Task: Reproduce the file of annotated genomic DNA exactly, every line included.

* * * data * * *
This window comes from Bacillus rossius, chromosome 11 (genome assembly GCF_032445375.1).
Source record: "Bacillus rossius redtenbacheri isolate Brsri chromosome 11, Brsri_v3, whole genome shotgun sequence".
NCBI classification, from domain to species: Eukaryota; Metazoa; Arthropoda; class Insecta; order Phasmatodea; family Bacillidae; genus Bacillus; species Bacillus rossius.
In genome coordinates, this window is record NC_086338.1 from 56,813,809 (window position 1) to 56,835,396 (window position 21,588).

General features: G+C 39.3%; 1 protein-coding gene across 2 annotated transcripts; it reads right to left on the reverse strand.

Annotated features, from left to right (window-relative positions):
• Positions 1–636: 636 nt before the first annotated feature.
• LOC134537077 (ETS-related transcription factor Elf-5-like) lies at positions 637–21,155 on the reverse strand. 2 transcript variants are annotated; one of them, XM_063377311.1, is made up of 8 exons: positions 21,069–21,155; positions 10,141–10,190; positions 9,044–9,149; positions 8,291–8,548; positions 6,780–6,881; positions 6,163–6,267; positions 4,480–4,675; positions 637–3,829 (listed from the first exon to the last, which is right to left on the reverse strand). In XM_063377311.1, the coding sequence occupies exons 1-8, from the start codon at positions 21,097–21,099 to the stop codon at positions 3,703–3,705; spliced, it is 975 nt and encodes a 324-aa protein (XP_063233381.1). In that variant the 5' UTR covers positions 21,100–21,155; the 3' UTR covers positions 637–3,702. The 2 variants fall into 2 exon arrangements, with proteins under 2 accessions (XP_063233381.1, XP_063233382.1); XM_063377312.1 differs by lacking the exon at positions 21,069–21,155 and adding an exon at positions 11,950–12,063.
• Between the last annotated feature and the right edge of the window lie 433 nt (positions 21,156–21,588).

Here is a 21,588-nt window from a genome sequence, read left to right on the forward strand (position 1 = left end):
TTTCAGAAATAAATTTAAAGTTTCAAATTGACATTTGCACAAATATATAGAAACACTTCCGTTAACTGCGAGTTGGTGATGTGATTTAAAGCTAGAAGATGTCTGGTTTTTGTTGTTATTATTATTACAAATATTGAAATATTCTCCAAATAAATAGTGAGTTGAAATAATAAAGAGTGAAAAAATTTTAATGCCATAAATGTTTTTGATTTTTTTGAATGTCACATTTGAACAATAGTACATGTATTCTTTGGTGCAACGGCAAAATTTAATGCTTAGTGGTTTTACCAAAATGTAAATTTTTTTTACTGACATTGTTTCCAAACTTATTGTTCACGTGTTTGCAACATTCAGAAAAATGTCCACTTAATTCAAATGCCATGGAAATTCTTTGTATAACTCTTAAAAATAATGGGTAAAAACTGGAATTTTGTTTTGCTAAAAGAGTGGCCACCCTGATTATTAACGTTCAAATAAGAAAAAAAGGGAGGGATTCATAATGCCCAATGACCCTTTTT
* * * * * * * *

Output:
This window comes from Bacillus rossius, chromosome 11 (genome assembly GCF_032445375.1).
Source record: "Bacillus rossius redtenbacheri isolate Brsri chromosome 11, Brsri_v3, whole genome shotgun sequence".
NCBI classification, from domain to species: Eukaryota; Metazoa; Arthropoda; class Insecta; order Phasmatodea; family Bacillidae; genus Bacillus; species Bacillus rossius.
In genome coordinates, this window is record NC_086338.1 from 56,813,809 (window position 1) to 56,835,396 (window position 21,588).

General features: G+C 39.3%; 1 protein-coding gene across 2 annotated transcripts; it reads right to left on the reverse strand.

Annotated features, from left to right (window-relative positions):
• Positions 1–636: 636 nt before the first annotated feature.
• LOC134537077 (ETS-related transcription factor Elf-5-like) lies at positions 637–21,155 on the reverse strand. 2 transcript variants are annotated; one of them, XM_063377311.1, is made up of 8 exons: positions 21,069–21,155; positions 10,141–10,190; positions 9,044–9,149; positions 8,291–8,548; positions 6,780–6,881; positions 6,163–6,267; positions 4,480–4,675; positions 637–3,829 (listed from the first exon to the last, which is right to left on the reverse strand). In XM_063377311.1, the coding sequence occupies exons 1-8, from the start codon at positions 21,097–21,099 to the stop codon at positions 3,703–3,705; spliced, it is 975 nt and encodes a 324-aa protein (XP_063233381.1). In that variant the 5' UTR covers positions 21,100–21,155; the 3' UTR covers positions 637–3,702. The 2 variants fall into 2 exon arrangements, with proteins under 2 accessions (XP_063233381.1, XP_063233382.1); XM_063377312.1 differs by lacking the exon at positions 21,069–21,155 and adding an exon at positions 11,950–12,063.
• Between the last annotated feature and the right edge of the window lie 433 nt (positions 21,156–21,588).

Here is a 21,588-nt window from a genome sequence, read left to right on the forward strand (position 1 = left end):
TTTCAGAAATAAATTTAAAGTTTCAAATTGACATTTGCACAAATATATAGAAACACTTCCGTTAACTGCGAGTTGGTGATGTGATTTAAAGCTAGAAGATGTCTGGTTTTTGTTGTTATTATTATTACAAATATTGAAATATTCTCCAAATAAATAGTGAGTTGAAATAATAAAGAGTGAAAAAATTTTAATGCCATAAATGTTTTTGATTTTTTTGAATGTCACATTTGAACAATAGTACATGTATTCTTTGGTGCAACGGCAAAATTTAATGCTTAGTGGTTTTACCAAAATGTAAATTTTTTTTACTGACATTGTTTCCAAACTTATTGTTCACGTGTTTGCAACATTCAGAAAAATGTCCACTTAATTCAAATGCCATGGAAATTCTTTGTATAACTCTTAAAAATAATGGGTAAAAACTGGAATTTTGTTTTGCTAAAAGAGTGGCCACCCTGATTATTAACGTTCAAATAAGAAAAAAAGGGAGGGATTCATAATGCCCAATGACCCTTTTT